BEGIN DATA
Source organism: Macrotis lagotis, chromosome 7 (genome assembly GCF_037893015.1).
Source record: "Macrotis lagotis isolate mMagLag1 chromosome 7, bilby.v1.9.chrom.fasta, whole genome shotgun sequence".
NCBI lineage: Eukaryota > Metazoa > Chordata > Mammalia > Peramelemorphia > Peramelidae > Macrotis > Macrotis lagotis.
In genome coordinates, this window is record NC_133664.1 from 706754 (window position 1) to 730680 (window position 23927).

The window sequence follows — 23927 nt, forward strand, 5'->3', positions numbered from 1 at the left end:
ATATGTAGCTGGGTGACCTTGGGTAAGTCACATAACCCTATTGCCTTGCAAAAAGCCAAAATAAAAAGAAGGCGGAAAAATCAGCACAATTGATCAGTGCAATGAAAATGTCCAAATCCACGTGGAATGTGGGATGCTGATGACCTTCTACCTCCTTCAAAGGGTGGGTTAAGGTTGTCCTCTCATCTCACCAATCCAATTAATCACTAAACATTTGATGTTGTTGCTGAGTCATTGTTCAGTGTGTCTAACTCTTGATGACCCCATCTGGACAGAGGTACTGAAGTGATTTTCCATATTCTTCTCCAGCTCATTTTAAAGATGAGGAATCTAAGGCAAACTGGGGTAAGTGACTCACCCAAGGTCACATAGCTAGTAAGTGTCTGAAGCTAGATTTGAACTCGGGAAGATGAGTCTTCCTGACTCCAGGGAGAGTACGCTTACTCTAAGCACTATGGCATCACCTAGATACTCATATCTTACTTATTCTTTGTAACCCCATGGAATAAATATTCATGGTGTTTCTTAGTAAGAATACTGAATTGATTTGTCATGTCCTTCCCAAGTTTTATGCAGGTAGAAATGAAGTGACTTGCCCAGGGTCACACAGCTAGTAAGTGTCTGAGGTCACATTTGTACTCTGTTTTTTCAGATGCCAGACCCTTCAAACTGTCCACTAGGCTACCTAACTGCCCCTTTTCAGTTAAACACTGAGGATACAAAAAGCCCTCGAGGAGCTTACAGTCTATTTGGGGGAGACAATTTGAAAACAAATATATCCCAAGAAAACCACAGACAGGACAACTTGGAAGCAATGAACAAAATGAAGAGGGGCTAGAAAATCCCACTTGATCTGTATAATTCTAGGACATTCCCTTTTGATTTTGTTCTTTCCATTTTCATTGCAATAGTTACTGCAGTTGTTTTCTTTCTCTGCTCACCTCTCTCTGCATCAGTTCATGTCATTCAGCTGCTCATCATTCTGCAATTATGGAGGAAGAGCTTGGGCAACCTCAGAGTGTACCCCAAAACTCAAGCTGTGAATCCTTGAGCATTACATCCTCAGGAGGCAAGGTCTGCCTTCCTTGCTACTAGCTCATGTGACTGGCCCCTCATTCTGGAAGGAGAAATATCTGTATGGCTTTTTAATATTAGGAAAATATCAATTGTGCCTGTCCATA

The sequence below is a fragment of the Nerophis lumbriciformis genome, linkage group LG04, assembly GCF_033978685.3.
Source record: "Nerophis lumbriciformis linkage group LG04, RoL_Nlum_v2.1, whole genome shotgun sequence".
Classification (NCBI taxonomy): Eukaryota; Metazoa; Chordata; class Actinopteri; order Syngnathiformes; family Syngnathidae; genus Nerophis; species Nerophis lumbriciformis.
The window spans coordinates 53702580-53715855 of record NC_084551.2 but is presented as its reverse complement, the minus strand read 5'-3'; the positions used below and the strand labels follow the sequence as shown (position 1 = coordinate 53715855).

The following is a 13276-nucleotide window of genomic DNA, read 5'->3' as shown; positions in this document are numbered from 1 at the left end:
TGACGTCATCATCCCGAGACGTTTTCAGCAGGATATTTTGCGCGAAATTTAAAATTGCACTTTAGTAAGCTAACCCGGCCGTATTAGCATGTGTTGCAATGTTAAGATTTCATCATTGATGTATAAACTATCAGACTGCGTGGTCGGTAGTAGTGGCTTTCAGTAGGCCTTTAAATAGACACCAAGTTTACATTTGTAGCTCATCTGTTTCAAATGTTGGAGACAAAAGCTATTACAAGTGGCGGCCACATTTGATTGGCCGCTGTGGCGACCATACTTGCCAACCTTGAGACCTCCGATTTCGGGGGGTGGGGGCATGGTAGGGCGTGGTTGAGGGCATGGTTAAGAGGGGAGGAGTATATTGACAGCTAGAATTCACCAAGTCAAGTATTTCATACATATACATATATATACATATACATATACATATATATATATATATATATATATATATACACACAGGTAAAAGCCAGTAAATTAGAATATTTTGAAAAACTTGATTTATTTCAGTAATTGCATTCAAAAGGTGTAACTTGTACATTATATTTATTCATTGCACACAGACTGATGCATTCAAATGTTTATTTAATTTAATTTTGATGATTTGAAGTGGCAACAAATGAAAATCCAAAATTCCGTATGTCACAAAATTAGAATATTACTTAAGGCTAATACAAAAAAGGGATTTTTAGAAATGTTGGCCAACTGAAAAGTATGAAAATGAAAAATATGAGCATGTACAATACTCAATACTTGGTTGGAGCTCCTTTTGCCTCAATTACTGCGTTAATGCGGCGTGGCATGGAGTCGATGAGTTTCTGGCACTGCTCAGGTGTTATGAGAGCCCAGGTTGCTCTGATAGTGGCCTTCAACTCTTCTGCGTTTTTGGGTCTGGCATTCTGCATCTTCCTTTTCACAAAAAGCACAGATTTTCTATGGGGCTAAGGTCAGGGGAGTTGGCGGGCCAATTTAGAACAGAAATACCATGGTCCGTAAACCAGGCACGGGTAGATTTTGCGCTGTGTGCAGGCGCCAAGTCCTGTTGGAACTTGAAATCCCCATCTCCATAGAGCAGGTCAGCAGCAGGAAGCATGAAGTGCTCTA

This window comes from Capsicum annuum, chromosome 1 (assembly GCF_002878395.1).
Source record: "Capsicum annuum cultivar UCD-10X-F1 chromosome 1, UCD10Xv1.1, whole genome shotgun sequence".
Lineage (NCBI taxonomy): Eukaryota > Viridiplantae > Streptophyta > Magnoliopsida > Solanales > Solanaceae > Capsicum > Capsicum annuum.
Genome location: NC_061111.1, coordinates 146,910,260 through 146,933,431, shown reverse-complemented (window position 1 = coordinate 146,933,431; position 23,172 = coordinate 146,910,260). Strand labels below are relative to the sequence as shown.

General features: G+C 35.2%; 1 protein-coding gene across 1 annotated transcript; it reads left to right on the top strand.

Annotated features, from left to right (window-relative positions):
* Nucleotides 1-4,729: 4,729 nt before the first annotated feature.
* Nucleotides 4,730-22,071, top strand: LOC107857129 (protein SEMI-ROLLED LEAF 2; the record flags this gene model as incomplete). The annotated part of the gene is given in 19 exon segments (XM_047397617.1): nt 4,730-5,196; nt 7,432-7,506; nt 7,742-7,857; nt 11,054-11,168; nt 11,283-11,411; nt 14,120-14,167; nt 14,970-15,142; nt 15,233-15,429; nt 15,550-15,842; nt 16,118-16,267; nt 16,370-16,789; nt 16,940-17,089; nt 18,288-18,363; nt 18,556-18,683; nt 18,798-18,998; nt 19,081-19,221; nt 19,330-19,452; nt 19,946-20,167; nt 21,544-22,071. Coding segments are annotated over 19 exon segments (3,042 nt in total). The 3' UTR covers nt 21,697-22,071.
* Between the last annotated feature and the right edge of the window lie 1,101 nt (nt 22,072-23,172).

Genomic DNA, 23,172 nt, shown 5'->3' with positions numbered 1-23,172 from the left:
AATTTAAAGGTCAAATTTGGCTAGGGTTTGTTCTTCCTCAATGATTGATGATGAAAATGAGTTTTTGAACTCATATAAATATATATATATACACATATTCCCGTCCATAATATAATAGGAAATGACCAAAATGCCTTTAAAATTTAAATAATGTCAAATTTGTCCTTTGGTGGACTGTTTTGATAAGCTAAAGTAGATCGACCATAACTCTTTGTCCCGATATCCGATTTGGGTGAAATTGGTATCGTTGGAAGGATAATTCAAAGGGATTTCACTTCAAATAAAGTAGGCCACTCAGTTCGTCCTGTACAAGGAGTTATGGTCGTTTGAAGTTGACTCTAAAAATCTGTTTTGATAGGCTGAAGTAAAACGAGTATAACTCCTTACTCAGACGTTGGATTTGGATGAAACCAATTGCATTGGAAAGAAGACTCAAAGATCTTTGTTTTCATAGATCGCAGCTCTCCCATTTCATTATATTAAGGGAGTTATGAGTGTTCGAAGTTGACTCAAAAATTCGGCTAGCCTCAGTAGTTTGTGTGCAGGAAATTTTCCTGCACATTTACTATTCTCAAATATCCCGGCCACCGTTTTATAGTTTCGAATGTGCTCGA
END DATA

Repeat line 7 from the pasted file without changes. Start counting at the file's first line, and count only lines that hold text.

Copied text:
The sequence below is a fragment of the Nerophis lumbriciformis genome, linkage group LG04, assembly GCF_033978685.3.